MemoryDB is most ideal for services that are read-heavy and sensitive to latency, like configuration, search, authentication and leaderboard services. These must operate at microsecond read latency and still be able to persist the data for high availability and durability. Services like leaderboards, having millions of records, often break down the data into smaller chunks/batches and process them in parallel. This needs a data store that can perform calculations on the fly and also store results temporarily. Redis can process millions of operations per second and store temporary calculations for fast retrieval and also run other operations (like aggregations). Since Redis is single-threaded, from the command’s execution point of view, it also helps to avoid dirty writes and reads.
Another use case is a configuration service, where users store, change, and retrieve their configuration data. In large distributed systems, there are often hundreds of independent services interacting with each other using well-defined REST APIs. These services depend on the configuration data to perform specific actions. The configuration service must serve the required information at a low latency to avoid being a bottleneck for the other dependent services.
MemoryDB can read at microsecond latencies durably. It also persists data across multiple Availability Zones. It uses multi- Availability Zone transaction logs to enable fast failover, database recovery, and node restarts. You can use it as a primary database without the need to maintain another cache to lower the data access latency. This also reduces the need to maintain additional caching service, which further reduces cost.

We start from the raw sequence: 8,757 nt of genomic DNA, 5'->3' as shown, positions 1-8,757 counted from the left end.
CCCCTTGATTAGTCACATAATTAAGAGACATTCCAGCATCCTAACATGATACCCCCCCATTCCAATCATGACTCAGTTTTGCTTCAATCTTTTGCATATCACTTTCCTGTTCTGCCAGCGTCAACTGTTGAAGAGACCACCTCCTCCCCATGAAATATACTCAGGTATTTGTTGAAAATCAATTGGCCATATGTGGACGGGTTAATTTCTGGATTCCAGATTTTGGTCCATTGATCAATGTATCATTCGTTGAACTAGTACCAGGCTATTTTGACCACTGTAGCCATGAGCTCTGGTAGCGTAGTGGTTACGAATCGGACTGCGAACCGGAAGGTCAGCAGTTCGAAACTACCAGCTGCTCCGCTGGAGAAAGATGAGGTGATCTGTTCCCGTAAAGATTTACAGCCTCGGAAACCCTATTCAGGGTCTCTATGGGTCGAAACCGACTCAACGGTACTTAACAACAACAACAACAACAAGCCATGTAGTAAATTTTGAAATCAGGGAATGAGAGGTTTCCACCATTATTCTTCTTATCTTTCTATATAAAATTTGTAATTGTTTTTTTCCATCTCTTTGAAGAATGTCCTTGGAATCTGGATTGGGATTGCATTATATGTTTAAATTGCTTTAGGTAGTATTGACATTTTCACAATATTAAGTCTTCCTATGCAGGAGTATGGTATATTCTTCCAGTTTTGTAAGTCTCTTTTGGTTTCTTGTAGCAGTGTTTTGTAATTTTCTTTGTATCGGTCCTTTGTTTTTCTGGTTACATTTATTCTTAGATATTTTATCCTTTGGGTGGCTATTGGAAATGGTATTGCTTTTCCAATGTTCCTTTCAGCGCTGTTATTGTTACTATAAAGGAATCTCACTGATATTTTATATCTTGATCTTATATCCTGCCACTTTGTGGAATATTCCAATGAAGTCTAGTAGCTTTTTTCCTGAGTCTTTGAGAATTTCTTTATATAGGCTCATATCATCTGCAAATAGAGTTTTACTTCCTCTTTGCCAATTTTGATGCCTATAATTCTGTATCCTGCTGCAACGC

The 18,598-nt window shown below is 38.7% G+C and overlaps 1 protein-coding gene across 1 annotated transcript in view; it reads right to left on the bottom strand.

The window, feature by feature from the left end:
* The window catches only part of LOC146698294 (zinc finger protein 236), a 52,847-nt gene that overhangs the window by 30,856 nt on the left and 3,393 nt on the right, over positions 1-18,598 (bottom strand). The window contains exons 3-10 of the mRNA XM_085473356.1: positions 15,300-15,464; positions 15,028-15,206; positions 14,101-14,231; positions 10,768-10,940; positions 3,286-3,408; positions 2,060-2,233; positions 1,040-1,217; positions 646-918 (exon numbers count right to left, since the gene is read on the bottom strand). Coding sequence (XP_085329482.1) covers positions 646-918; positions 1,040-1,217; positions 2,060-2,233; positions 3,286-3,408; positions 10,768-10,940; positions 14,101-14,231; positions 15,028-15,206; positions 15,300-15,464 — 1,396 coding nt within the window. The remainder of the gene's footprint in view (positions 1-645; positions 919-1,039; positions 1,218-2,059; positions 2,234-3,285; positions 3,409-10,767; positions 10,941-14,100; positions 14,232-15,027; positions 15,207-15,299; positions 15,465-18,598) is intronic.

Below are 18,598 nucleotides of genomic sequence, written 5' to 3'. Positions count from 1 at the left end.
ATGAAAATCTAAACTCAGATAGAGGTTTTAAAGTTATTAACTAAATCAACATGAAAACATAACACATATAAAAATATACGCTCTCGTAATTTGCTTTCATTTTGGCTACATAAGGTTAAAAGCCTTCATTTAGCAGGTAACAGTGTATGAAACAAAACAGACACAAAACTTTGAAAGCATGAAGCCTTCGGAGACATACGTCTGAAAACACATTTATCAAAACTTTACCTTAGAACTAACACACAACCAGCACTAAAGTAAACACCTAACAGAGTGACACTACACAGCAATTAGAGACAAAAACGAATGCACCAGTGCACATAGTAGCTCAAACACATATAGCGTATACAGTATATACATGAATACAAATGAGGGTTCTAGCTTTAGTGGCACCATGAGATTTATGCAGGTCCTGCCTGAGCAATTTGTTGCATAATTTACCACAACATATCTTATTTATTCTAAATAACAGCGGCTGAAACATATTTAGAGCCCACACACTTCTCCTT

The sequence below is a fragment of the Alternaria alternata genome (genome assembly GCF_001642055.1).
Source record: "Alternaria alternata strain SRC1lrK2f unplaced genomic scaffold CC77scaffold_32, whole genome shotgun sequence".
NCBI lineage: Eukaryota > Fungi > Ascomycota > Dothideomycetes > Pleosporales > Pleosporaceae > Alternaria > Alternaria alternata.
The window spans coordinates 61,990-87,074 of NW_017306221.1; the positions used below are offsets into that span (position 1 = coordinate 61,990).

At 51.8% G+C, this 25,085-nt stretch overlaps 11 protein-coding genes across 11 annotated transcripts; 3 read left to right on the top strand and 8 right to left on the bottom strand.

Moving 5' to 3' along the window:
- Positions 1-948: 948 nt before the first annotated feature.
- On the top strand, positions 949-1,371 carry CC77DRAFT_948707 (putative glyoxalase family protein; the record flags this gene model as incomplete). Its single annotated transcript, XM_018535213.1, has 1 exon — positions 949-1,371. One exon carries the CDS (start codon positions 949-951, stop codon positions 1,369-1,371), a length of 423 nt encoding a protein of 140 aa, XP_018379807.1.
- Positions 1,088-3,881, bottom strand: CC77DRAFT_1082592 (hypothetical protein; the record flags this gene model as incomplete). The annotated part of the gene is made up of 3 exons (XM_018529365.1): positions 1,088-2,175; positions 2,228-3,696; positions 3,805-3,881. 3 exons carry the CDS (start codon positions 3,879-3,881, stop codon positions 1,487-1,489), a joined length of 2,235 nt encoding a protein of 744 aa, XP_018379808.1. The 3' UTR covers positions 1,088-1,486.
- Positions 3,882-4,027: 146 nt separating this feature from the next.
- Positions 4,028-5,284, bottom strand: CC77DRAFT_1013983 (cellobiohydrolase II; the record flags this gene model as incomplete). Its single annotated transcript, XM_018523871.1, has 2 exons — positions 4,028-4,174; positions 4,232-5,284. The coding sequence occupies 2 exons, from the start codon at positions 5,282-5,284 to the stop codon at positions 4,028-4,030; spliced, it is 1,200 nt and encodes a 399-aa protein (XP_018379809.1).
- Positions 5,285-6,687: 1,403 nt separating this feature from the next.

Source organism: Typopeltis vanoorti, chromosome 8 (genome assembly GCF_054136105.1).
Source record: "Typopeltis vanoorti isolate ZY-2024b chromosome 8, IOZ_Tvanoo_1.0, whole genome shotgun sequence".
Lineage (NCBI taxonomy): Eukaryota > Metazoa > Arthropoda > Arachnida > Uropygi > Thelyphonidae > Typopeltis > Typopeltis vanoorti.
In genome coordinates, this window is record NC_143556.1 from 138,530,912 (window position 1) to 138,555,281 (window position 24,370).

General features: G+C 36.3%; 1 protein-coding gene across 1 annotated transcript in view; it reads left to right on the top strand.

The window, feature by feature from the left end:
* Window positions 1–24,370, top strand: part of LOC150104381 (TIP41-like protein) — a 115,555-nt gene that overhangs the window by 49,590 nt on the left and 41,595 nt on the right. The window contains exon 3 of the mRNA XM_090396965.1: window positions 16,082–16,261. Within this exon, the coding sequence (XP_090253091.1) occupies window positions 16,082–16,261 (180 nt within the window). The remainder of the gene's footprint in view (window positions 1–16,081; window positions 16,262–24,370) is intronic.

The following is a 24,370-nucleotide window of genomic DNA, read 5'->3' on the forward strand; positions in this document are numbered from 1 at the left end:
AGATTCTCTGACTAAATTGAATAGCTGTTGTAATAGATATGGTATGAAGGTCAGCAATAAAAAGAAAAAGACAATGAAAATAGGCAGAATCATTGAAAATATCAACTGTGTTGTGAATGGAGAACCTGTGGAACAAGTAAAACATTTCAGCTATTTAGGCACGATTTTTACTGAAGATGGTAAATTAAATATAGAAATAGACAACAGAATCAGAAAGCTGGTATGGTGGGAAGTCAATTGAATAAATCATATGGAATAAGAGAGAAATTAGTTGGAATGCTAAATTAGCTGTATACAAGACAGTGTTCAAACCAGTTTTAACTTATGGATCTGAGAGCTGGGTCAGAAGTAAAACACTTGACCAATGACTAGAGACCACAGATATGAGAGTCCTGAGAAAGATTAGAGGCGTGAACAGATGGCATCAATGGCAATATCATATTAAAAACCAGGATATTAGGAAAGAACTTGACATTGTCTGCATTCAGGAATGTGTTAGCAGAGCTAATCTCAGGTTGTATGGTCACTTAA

These use cases are a good fit for using MemoryDB. Next, you see how to access, store, and retrieve data in MemoryDB from your Java-based AWS Lambda function.
This blog shows how to build an Amazon MemoryDB cluster and integrate it with AWS Lambda. Amazon API Gateway and Lambda can be paired together to create a client-facing application, which can be easier to maintain, highly scalable, and secure. Both are fully managed services with no need to provision or manage servers. They can be cost effective when compared to running the application on servers for workloads with long idle periods. Using Lambda authorizers you can also write custom code to control access to your API.
The following steps show how to provision an Amazon MemoryDB cluster along with Amazon VPC, subnets, security groups and integrate it with a Lambda function using Redis/Jedis Java client. Here, the Lambda function is configured to connect to the same VPC where MemoryDB is provisioned. The steps include provisioning through an AWS SAM template.